A rare, transmissible tumor has brought the iconic Tasmanian devil to the brink of extinction, but new research by scientists at Washington State University and the Fred Hutchinson Cancer Research Center in Seattle indicates hope for the animals’ survival and possibly new treatment for human cancers. The study, published online in Genetics on August 1, 2020 in Genetics (https://www.genetics.org/content/215/4/1143), found a single genetic mutation (activation of RASL11A) that leads to reduced growth of a transmissible cancer in Tasmanian devils in the wild. The article is titled "Spontaneous Tumor Regression in Tasmanian Devils Associated with RASL11A Activation." “This gene is implicated in human prostate and colon cancers,” said Andrew Storfer, PhD, Professor of Biological Sciences at WSU. “While the findings hold the most immediate promise to help save the world’s few remaining Tasmanian devils, these results could also someday translate to human health.” The research team, led by Dr. Storfer and and Mark Margres, PhD, now a postdoctoral fellow at Harvard University, studied the genomes of cases of devil facial tumor disease, or DFTD, that regressed spontaneously — that is, the cancer began disappearing on its own. They were surprised to find the mutation contributing to tumor regression doesn’t change the gene function but instead, turns on a gene that slows cell growth in the tumor. At least, it behaves that way in the lab. Current human cancer therapies focus on removing every trace of a tumor, often through toxic or debilitating treatments, said David Hockenbery, MD, a cancer biologist and Professor at Fred Hutch who contributed to the study. “If there were ways that tumors could be tricked into regressing without having to administer cytotoxic drugs or deforming surgeries, it would be a major advance,” he said.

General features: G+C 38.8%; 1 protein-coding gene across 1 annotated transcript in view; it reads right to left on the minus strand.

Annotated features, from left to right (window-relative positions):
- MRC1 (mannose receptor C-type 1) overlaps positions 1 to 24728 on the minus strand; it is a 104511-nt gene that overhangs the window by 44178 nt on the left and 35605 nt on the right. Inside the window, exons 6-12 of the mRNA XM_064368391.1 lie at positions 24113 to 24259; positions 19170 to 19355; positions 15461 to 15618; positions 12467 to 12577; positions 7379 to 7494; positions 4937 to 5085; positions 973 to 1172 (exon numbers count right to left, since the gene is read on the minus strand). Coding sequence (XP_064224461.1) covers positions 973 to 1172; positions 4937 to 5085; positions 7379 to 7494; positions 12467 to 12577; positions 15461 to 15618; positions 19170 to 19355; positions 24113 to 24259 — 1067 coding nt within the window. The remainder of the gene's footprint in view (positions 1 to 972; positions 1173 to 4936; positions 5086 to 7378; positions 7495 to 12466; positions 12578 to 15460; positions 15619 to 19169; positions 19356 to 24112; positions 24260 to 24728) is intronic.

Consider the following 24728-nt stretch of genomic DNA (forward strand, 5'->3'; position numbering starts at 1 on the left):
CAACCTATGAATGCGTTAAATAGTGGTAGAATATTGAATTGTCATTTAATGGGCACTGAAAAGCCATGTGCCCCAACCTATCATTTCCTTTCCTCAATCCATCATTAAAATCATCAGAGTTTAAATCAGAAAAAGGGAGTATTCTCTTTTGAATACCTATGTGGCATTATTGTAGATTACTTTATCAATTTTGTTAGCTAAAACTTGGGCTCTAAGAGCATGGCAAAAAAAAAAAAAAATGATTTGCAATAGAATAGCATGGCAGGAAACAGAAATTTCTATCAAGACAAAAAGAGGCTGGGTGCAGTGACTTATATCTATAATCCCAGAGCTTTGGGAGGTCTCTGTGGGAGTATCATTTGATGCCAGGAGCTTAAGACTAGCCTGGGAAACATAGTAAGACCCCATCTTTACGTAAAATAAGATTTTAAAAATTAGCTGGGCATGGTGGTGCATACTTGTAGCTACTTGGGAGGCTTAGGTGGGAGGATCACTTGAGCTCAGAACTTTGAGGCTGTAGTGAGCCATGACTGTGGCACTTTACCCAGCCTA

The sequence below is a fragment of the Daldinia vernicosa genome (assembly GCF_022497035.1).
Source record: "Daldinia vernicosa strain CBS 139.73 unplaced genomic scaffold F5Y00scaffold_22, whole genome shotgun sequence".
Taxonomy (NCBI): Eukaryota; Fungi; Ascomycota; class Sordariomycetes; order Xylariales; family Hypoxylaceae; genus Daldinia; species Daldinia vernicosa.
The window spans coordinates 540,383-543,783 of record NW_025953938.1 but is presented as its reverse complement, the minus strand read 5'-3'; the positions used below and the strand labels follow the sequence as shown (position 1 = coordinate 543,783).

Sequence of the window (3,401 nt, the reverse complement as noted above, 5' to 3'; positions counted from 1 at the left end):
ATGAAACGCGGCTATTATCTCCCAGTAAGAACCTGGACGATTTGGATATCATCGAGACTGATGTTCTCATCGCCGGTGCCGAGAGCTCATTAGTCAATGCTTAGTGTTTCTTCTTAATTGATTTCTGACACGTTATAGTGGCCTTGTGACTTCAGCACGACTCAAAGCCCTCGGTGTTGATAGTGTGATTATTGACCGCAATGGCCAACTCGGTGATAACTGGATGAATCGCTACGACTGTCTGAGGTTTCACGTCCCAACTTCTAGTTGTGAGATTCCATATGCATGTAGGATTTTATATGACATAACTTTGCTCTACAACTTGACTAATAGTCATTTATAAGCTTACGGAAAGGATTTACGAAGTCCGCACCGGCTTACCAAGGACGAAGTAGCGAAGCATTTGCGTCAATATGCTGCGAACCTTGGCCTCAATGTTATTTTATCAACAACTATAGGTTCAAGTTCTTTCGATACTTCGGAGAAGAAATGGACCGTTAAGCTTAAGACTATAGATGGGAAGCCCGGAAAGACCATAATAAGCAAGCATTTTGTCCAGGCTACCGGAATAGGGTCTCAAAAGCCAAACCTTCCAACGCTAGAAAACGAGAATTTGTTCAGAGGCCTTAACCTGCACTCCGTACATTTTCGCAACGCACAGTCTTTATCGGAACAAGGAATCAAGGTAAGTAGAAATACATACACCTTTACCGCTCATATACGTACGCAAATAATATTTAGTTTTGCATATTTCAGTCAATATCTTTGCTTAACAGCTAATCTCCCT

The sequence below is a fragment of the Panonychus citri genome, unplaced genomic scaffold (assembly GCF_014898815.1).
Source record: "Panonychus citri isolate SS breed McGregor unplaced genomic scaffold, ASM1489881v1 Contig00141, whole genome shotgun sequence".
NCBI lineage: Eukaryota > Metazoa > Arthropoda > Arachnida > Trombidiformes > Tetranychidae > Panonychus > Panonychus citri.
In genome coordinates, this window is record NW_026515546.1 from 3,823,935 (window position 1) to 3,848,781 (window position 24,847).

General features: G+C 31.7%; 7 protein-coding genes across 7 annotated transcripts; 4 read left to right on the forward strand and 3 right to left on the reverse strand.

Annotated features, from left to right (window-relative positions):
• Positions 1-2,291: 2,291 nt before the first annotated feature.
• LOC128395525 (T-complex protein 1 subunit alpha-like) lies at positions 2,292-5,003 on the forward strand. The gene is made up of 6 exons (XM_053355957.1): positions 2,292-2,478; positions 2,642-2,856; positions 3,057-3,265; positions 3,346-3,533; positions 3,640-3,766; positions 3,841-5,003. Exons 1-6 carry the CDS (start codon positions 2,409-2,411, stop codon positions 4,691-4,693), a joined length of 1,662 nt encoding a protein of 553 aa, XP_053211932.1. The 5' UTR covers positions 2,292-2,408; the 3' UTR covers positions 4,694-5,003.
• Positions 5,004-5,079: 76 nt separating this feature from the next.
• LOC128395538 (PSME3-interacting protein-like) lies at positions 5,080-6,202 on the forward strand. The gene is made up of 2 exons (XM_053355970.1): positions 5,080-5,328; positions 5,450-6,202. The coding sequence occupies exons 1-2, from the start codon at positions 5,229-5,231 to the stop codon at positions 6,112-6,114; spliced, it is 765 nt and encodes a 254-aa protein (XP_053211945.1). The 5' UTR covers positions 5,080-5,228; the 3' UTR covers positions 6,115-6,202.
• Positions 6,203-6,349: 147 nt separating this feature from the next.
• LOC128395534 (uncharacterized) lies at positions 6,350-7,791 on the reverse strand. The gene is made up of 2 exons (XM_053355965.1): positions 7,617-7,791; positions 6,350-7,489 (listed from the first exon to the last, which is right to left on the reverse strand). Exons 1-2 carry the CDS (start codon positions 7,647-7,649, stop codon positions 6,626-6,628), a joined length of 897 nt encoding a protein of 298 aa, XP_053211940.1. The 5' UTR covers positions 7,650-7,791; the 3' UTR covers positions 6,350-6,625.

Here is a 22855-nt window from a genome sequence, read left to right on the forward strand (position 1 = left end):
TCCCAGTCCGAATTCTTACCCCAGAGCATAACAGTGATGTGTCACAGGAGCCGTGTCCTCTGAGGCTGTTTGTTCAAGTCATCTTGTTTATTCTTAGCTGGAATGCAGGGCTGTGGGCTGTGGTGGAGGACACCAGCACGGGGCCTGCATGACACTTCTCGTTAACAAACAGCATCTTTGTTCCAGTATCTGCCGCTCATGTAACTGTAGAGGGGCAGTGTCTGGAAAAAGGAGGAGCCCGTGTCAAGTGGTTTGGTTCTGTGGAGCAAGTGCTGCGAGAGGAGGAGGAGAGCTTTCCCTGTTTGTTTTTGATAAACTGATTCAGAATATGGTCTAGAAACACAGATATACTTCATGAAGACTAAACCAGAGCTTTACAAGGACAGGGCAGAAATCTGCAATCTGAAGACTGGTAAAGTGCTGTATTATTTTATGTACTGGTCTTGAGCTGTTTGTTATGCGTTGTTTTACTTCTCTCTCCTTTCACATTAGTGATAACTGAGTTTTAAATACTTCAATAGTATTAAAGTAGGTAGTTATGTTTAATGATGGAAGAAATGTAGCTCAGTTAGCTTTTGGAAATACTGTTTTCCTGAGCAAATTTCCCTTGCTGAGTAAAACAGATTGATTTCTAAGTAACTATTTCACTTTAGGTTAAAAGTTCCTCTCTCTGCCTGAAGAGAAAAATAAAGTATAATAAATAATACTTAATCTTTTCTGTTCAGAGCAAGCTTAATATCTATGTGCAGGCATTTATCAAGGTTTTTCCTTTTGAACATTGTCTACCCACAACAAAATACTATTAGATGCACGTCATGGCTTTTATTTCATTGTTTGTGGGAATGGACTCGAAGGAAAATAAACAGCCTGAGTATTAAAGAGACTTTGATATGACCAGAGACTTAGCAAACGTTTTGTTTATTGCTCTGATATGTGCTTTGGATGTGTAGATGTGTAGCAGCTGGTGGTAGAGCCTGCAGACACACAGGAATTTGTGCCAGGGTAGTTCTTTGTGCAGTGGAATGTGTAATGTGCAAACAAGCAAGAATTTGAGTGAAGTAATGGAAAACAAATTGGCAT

Login Or Register To Read Full Story